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5/24/2012 1:38 PM
Looking for the Time to Strike
By Charles Payne, CEO & Principal Analyst
The rally attempt happened too soon in the session, and nobody took the bait. I'm not surprised by that, but it does set things up for a possibly very dramatic finish. I'm not sure what could spark another rally attempt, so this will have to be one of those moral victories where the losses are limited. I like the action in oil and precious metals, which lends to speculation that if Greece stays in the Euro the ECB will have to play a role. Mario Draghi has strongly stated ECB policy and balance sheet will not be compromised because Greece doesn't want to live less lavishly. I don't buy it and think Greece will stay and money will be printed.
Stocks Moving Sideways
By Carlos Guillen
Stocks are overall trading fairly flat so far during today's trading session as the economic data is somewhat mixed, with continuing signs of a Chinese stimulus, stabilizing initial claims, and slowing manufacturing sectors in major economies.
Initial Claims data posted earlier today was a bit mixed, as the result showed a slight improvement but it was assisted by a revision. According to the Labor Department, initial claims during the week ended May 19 totaled 370,000, decreasing from the 372,000 revised figure reported for the prior week, but landing above the Street's estimate of 365,000. The prior week's result was revised up from 370,000, so had it not been for the revision initial claims this week would have been flat. A bit more encouraging was that the four week moving average of initial claims data, considered to be a forward looking indicator, also declined to 370,000 from 375,500. While not exactly great, the fact that initial claims has been flat for the past four weeks may be indicating a slight improvement in the pace of job growth. As it stands, nonfarm payroll employment forecasts are calling for a 175,000 increase, which is much higher than the disappointing 115,000 achieved in April.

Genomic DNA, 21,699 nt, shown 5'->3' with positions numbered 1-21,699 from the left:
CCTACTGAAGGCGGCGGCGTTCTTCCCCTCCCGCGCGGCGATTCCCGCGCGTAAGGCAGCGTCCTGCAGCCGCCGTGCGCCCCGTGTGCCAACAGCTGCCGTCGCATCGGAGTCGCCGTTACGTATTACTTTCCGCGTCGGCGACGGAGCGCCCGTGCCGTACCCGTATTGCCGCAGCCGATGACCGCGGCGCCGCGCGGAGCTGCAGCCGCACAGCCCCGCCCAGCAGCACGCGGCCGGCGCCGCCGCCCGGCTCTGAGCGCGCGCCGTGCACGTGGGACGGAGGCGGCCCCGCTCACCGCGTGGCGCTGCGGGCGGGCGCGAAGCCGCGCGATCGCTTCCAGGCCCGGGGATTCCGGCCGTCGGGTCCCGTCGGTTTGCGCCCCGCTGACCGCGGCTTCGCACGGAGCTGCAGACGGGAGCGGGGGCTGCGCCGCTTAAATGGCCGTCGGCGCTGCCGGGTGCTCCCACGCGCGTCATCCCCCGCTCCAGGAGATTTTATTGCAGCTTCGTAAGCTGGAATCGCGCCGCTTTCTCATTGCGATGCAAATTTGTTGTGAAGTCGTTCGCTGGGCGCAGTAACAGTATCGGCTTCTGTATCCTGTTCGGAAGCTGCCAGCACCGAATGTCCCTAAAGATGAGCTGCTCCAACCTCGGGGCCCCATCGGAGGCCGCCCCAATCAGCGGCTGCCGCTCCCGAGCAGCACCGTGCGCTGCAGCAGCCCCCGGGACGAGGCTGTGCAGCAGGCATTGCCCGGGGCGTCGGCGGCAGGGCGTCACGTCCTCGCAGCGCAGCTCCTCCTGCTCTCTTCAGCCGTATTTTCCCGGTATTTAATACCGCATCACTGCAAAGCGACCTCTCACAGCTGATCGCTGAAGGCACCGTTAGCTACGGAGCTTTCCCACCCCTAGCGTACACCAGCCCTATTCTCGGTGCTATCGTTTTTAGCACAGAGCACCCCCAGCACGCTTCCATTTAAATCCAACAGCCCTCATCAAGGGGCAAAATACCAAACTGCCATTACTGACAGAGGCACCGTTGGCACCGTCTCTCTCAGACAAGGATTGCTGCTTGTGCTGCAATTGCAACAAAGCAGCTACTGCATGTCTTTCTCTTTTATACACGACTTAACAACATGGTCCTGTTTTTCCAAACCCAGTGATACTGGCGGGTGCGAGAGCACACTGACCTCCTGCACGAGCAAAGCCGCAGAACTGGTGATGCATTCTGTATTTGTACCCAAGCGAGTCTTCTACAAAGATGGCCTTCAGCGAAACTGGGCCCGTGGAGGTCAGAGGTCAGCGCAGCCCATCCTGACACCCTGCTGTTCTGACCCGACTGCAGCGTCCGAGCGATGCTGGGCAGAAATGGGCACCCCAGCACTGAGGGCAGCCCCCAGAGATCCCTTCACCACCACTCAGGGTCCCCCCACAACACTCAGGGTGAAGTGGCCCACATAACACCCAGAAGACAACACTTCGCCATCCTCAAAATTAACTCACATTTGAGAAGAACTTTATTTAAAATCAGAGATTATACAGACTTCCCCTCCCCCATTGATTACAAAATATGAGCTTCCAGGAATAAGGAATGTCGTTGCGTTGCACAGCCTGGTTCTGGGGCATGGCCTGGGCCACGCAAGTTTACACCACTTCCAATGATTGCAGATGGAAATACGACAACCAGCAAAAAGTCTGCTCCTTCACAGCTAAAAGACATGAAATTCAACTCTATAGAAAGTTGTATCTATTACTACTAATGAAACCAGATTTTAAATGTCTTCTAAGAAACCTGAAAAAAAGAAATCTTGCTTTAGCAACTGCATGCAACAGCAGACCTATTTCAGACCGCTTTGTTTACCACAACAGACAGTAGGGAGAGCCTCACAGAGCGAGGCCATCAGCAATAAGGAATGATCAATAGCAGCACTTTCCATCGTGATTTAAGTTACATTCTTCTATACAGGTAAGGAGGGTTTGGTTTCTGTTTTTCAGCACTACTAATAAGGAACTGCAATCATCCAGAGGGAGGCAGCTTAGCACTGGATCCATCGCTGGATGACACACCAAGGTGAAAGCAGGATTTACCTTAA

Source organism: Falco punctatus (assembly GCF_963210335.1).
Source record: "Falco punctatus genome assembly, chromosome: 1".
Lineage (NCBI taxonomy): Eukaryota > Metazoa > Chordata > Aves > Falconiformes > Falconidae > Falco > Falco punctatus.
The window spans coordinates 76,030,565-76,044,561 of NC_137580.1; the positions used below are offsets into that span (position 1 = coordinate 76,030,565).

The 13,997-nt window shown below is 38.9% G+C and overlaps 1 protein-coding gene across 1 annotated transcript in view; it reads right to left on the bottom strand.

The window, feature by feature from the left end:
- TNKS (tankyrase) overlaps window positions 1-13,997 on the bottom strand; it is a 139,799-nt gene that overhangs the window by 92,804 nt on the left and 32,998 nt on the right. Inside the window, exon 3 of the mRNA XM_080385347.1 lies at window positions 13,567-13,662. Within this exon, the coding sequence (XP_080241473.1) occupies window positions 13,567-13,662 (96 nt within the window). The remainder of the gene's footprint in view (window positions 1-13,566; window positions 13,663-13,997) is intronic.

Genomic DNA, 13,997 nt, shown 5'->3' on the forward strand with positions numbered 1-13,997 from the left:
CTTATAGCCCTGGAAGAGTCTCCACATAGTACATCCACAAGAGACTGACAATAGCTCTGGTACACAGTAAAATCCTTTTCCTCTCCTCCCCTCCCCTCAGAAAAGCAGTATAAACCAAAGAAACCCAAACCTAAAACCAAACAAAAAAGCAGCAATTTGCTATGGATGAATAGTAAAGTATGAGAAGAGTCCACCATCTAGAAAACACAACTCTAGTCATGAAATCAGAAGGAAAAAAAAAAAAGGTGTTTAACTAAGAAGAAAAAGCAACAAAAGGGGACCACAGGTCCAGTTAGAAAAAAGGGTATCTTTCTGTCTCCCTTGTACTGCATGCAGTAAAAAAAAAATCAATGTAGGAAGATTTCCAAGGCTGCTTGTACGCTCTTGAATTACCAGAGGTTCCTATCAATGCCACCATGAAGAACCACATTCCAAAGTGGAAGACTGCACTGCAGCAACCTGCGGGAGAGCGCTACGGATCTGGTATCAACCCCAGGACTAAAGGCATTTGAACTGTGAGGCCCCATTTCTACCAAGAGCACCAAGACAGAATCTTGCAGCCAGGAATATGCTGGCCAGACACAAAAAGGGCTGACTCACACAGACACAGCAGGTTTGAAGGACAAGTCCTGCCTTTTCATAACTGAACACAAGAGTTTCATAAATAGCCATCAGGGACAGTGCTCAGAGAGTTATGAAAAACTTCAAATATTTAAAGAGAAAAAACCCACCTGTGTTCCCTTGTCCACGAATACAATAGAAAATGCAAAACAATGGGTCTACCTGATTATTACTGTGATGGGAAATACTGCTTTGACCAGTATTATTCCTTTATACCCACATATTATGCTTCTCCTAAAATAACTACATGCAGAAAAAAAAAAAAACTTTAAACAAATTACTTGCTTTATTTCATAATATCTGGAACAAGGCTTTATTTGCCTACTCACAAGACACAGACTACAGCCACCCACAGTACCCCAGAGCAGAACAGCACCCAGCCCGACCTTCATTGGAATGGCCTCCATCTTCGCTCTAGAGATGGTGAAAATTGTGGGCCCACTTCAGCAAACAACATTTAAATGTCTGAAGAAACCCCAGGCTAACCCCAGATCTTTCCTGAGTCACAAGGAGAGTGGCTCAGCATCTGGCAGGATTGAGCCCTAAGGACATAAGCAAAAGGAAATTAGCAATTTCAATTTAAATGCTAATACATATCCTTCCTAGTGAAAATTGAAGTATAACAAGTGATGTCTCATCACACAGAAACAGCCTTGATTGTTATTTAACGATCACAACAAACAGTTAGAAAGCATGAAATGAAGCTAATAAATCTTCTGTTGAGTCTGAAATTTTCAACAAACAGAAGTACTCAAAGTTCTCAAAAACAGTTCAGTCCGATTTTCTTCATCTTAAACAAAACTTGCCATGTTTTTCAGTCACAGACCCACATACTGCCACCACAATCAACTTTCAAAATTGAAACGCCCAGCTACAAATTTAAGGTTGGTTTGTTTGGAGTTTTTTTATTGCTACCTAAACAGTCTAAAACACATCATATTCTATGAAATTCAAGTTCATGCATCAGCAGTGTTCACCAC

Data from China was also mixed as the region's manufacturing sector looks to have contracted for the seventh consecutive month, but also helps to raise the likelihood that the government will step up stimulating actions. The HSBC Holdings Plc and Markit Economics purchasing managers' index May preliminary reading landed at 48.7, lower than the 49.3 reached in April. If this level holds accurate in the final reading, it would make for the longest period that the index has been below the 50 since March 2009 when the index had been under 50 for eight months. So far all indications are that some form stimulus is on the way in China, and another month of a weakening manufacturing sector may be the last straw for Chinese leaders.
In all, stocks still look oversold, and while anything is possible in Europe with respect to Greece, it is encouraging that the Dow Jones Industrial Average looks to be bottoming for now.
World Production Pause
By David Urani
Markit gave us a pretty good picture of the global manufacturing economy this morning with its PMI results for France, Germany, China, and for the first time the USA. I think you could say that the global trend right now is deceleration, as each of the countries slowed from April to May. Germany in particular put up a valiant fight over the last couple of years as a leading exporter in Europe, separating itself somewhat from the carnage in the rest of the euro zone. However, over the past few months it's become obvious that Germany can no longer hold itself above water; the latest drop in its PMI down to 45.0 puts it firmly on the contraction zone (a reading of 50 separates growth from deterioration). Yet, France's drop in May was larger than Germany's. Altogether then it's no surprise that the whole Eurozone reading was negative at 45.0.
Obviously Europe is having its troubles, and looking at the results from China and the USA it seems that this has become a global issue. China's manufacturing sector has now, according to Markit, been contracting for seven months straight as exports to Europe slow. After ticking up near breakeven in April to 49.3, it relapsed back down to 48.7 this month.
And then there's the USA, which has been doing well to stay in its own growth bubble. We've really been displaying our relative strength on the global stage over the past several months, and it's no coincidence that the dollar and treasuries are in high demand. Yet, while Markit's manufacturing index for the USA did stay positive it also decelerated, down to 53.9 from 56.0. If Europe and China were to continue to contract for a couple of months more you would really have to question if we could continue to stay in the growth zone.
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